He had already taken his hat from off the chest of drawers. But Gervaise threw herself before him, stammering: "No, no!"

And she hushed the little ones' tears with her caresses, smoothed their hair, and soothed them with soft words. The children, suddenly quieted, laughing on their pillow, amused themselves by punching each other. The father however, without even taking off his boots, had thrown himself on the bed looking worn out, his face bearing signs of having been up all night. He did not go to sleep, he lay with his eyes wide open, looking round the room.

"It's a mess here!" he muttered. And after observing Gervaise a moment, he malignantly added: "Don't you even wash yourself now?"

Gervaise was twenty-two, tall and slim with fine features, but she was already beginning to show the strain of her hard life. She seemed to have aged ten years from the hours of agonized weeping. Lantier's mean remark made her mad.

"You're not fair," she said spiritedly. "You well know I do all I can. It's not my fault we find ourselves here. I would like to see you, with two children, in a room where there's not even a stove to heat some water. When we arrived in Paris, instead of squandering your money, you should have made a home for us at once, as you promised."

"Listen!" Lantier exploded. "You cracked the nut with me; it doesn't become you to sneer at it now!"

Apparently not listening, Gervaise went on with her own thought. "If we work hard we can get out of the hole we're in. Madame Fauconnier, the laundress on Rue Neuve, will start me on Monday. If you work with your friend from La Glaciere, in six months we will be doing well. We'll have enough for decent clothes and a place we can call our own. But we'll have to stick with it and work hard."

Lantier turned over towards the wall, looking greatly bored. Then Gervaise lost her temper.

"Yes, that's it, I know the love of work doesn't trouble you much. You're bursting with ambition, you want to be dressed like a gentleman. You don't think me nice enough, do you, now that you've made me pawn all my dresses? Listen, Auguste, I didn't intend to speak of it, I would have waited a bit longer, but I know where you spent the night; I saw you enter the 'Grand-Balcony' with that trollop Adele. Ah! you choose them well! She's a nice one, she is! She does well to put on the airs of a princess! She's been the ridicule of every man who frequents the restaurant."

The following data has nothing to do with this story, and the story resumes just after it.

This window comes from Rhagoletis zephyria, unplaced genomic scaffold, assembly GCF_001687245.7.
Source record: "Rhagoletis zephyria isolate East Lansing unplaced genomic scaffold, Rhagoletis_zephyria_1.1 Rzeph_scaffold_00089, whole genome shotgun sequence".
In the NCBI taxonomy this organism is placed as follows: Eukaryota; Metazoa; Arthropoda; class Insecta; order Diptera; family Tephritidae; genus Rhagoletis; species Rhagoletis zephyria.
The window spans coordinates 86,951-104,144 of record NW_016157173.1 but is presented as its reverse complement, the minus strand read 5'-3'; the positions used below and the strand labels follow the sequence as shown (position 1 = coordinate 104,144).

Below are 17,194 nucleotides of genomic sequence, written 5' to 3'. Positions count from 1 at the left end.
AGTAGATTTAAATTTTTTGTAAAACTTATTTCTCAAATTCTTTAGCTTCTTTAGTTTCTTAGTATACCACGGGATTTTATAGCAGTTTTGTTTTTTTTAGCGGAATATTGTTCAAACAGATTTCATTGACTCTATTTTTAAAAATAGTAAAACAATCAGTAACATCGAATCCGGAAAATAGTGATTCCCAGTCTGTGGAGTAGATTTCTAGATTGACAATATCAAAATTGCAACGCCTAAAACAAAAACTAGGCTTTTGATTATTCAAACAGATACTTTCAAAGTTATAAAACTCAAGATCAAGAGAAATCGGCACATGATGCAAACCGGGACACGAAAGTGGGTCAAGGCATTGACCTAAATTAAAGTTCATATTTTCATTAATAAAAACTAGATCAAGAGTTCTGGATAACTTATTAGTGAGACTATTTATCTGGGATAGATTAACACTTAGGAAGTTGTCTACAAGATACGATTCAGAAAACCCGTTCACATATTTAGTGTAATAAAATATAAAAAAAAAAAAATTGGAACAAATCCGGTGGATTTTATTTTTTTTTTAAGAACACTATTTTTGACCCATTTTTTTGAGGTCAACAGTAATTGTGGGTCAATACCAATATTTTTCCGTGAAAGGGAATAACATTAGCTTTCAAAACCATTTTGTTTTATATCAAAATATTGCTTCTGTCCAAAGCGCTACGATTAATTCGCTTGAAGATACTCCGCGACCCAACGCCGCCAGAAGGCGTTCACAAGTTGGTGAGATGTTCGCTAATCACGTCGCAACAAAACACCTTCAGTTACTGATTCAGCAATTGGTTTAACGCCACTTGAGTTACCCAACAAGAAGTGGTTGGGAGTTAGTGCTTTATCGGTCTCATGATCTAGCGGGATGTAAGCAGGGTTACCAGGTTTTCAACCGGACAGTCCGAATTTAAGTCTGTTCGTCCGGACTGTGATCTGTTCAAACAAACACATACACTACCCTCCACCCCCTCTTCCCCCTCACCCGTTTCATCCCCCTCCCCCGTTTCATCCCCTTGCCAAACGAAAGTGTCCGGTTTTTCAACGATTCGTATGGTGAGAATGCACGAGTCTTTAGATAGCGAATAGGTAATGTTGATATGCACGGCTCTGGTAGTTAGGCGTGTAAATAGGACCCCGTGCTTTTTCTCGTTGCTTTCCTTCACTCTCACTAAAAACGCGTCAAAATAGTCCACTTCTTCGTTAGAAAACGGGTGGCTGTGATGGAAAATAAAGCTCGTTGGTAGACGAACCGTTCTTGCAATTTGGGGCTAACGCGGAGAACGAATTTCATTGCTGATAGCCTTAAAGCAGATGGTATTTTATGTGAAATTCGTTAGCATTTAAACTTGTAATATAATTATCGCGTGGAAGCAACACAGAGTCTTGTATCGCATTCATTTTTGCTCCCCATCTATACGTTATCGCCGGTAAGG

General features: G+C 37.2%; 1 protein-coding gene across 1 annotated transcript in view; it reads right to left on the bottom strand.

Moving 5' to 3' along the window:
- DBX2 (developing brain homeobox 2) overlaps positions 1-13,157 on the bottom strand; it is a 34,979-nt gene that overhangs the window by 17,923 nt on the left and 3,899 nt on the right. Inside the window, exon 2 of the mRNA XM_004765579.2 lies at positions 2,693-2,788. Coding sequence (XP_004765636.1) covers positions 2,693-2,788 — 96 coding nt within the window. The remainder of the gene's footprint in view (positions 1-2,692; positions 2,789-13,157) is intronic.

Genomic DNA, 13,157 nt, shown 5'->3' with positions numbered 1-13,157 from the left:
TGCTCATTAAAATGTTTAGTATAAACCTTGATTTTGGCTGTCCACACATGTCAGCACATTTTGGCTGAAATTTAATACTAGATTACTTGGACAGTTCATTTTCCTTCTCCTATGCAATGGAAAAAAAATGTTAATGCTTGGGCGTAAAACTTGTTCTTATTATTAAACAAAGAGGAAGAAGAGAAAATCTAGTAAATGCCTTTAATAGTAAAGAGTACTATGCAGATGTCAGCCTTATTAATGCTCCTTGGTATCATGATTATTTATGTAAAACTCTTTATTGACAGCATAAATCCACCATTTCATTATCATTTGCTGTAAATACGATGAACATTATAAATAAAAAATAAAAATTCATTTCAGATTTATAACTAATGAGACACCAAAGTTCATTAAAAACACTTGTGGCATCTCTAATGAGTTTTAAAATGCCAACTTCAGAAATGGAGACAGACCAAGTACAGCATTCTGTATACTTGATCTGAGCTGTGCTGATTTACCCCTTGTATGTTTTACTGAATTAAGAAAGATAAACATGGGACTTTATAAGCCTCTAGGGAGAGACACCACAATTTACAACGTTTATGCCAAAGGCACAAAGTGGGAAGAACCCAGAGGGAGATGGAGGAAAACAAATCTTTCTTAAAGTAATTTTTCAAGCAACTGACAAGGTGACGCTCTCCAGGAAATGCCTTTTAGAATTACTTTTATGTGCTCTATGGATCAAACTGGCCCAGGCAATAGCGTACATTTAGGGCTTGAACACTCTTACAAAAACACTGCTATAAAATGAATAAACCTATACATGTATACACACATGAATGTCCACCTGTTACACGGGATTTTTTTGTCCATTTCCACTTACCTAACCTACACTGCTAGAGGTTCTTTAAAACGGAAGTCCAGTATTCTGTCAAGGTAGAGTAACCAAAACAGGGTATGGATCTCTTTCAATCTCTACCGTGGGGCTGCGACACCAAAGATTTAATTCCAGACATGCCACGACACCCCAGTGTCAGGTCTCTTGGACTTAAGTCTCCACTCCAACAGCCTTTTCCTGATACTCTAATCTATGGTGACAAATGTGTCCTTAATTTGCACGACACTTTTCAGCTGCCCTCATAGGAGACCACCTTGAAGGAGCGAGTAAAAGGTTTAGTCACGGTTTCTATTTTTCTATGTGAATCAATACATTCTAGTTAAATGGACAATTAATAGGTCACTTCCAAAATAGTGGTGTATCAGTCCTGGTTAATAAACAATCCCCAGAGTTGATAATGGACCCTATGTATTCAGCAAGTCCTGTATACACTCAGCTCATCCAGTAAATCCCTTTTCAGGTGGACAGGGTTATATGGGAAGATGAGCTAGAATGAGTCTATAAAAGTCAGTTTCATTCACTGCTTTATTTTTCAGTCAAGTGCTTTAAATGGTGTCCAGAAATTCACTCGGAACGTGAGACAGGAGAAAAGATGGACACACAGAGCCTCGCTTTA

At a bound Lantier sprang from the bed. His eyes had become as black as ink in his pale face. With this little man, rage blew like a tempest.

"Yes, yes, of every man who frequents the restaurant!" repeated the young woman. "Madame Boche intends to give them notice, she and her long stick of a sister, because they've always a string of men after them on the staircase."

Lantier raised his fists; then, resisting the desire of striking her, he seized hold of her by the arms, shook her violently and sent her sprawling upon the bed of the children, who recommenced crying. And he lay down again, mumbling, like a man resolving on something that he previously hesitated to do:

"You don't know what you've done, Gervaise. You've made a big mistake; you'll see."

For an instant the children continued sobbing. Their mother, who remained bending over the bed, held them both in her embrace, and kept repeating the same words in a monotonous tone of voice.